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Discussion Starter · #1 · (Edited)
So, I'm about 6 weeks post GLA CO2 install on a moderately planted 45 gallon. I feel like things are going ok, but I'm still getting a decent build up of algae on the glass and on anubias leaves. Aquarium had been running for 1.5 years prior to the CO2 install.

What I'm struggling with is how to appropriately fertilize the tank. I feel like the algae I'm getting is due to a lack of correct fertilization. In the picture below, I had just put a plecostomus in for a week from my son's aquarium, but usually the top of the fake stone in the center is covered in the dark brown algae. For the first couple of weeks, I was alternating doses of Seachem Iron and Seachem Potassium daily. I was also adding Seachem Flourish 2x a week. However, while the plants seemed to be doing well, so was the algae. I was looking at PPS-Pro or EI from GLA but wanted some other opinions/tips before diving into it.

Any help/direction you could give me would be greatly appreciated. I used this site for virtually all of my planted tank knowledge. I had the aquarium up for about 9 months before getting some lights and real plants, then after coming across this site, I really got the itch. Overall I'm happy with my progress, but my LFS doesn't specialize in planted tanks, so I really have no one else to go to.

Finally, some more info on my tank. I have the Current Satellite LED+ light, two four hour photo periods (6-10Am, 4-8PM). Ph ~7.2 with pretty hard water (I don't have a tester for this, but tested once a long time ago and it came back quite high on both kH and gH). I do weekly water changes and really stay on top of stuff.

Thanks, sorry for the book :)
 

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Yeah, no problems with the CO2. Just need help on the fertilizer side.
Fertilizing is easy.
Mix two solutions, dose, maintain.

Mixing two solutions recipe is here.

Dose is daily 5 ml solution #1 macros and 10 drops solution #2 micros on 45 gallon aquarium.

Maintaining consistent levels is done with TDS or Conductivity meters. When meter reads tap ppm + 50 or tap µS + 100 then water change is due.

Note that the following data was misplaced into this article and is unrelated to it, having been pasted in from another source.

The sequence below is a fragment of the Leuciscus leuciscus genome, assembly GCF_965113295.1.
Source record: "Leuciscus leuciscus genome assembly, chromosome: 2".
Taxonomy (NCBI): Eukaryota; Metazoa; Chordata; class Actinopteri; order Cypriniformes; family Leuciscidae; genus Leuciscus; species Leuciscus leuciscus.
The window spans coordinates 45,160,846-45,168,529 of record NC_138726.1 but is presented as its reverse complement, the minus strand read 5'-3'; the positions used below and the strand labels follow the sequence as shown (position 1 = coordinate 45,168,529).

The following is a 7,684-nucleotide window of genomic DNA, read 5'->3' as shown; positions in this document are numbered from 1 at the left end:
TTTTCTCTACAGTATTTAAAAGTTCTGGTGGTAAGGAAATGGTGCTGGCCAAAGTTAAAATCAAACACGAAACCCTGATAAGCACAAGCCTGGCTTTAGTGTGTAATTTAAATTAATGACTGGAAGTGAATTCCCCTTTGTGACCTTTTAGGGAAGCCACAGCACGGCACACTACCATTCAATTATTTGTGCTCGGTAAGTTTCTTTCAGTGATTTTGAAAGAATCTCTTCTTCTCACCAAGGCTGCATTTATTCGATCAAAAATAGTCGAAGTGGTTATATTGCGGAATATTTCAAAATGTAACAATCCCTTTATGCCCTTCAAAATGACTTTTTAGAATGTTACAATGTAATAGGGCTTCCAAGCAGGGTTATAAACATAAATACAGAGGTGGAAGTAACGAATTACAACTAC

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I also was over thinking the whole dry fert step. I went the gla e.i. Dry kit method. Glad I did so far. Gives much more control over things as opposed to my prior method. Not to mention, saves a hundred bucks or so a year for me. Your problems may not be a nutrient though, so be warned going in.
 

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Discussion Starter · #8 ·
Thanks a lot for your help Edward & Convict. I ordered the GLA PPS Pro kit, along with a TDS meter from Amazon. Really anxious to give it a go when everything gets here. I'll post an update in a week or two, or sooner if I'm having major issues :)

Thanks again!
 

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Discussion Starter · #9 ·
So I got my TDS meter yesterday and tested my aquarium and tap water. Haven't started PPS yet (stuff arrives today). My tap water tested at 330 ppm and aquarium water tested at 430 ppm. I just did a 50% water change on Saturday morning, so I'm confused by these readings. Water looks great so what gives?
 

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This is an important point to understand if you want to use a TDS meter.

TDS stands for total dissolved solids. It's not simply a measure of your nutrient levels. Fish waste increases TDS quite a lot. Hardscape items can also leach solids into the water. Plant decay, detritus in your filters, filter media itself, etc.

Provided you didn't dose anything your baseline leachability is 33ppm per day. That's quite a lot IMO but hey it is what it is.

Maybe Edward's TDS formula should be changed to something like,

When meter reads tap ppm + 50 - baseline leachability then water change is due.
 

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Everything dissolved has some increasing impact on TDS conductivity readings. We can look at it as a measure of cleanliness and purity. Demineralized and distilled water read almost zero.

I think we want to have as a baseline, tap water or re-mineralized RO water readings. On top of that the maximum fertilizer residue which I believe can be 20 ppm of NO3 worth of fertilizer package. I don’t see any reason to have more “stuff” in the water column. We can also call the stuff contaminants and pollutants.

Zorfox,
why do you think we need extra baseline leachability addition? How are unknown pollutants beneficial? Maybe I am missing something, please advise.
 

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Zorfox,
why do you think we need extra baseline leachability addition? How are unknown pollutants beneficial? Maybe I am missing something, please advise.
The extra "pollutants" generally aren't useful. However, to make a blanket statement that a water change is needed if the TDS is 50ppm over tap is erroneous IMO.

People are reading this information in an attempt to learn how to fertilize their plants. When you say to dose XYZ and change water at TDS ABC it implies that this is some sort of nutrient test. I realize you're aware it's not but the 14 year old trying to follow directions with his first tank doesn't.

Let's say a new user reads your information, case in point the OP. Let's assume he has no idea what PPM or TDS is. They start dosing and checking TDS and realize they will have to do water changes nearly every day. How long do you think that will last?

By adding leachability to the equation it would remove the gross errors that will occur. Is 30 ppm per day a lot of fish poop? You bet! Should there be more maintenance, less feeding, filters checks, etc.? No doubt. My point is that many beginners will follow advise blindly only to become discouraged.

We have to remember to be mindful that everyone does not have the full picture yet. Rephrasing procedures differently will certainly help eliminate a lot of frustration and more importantly confusion.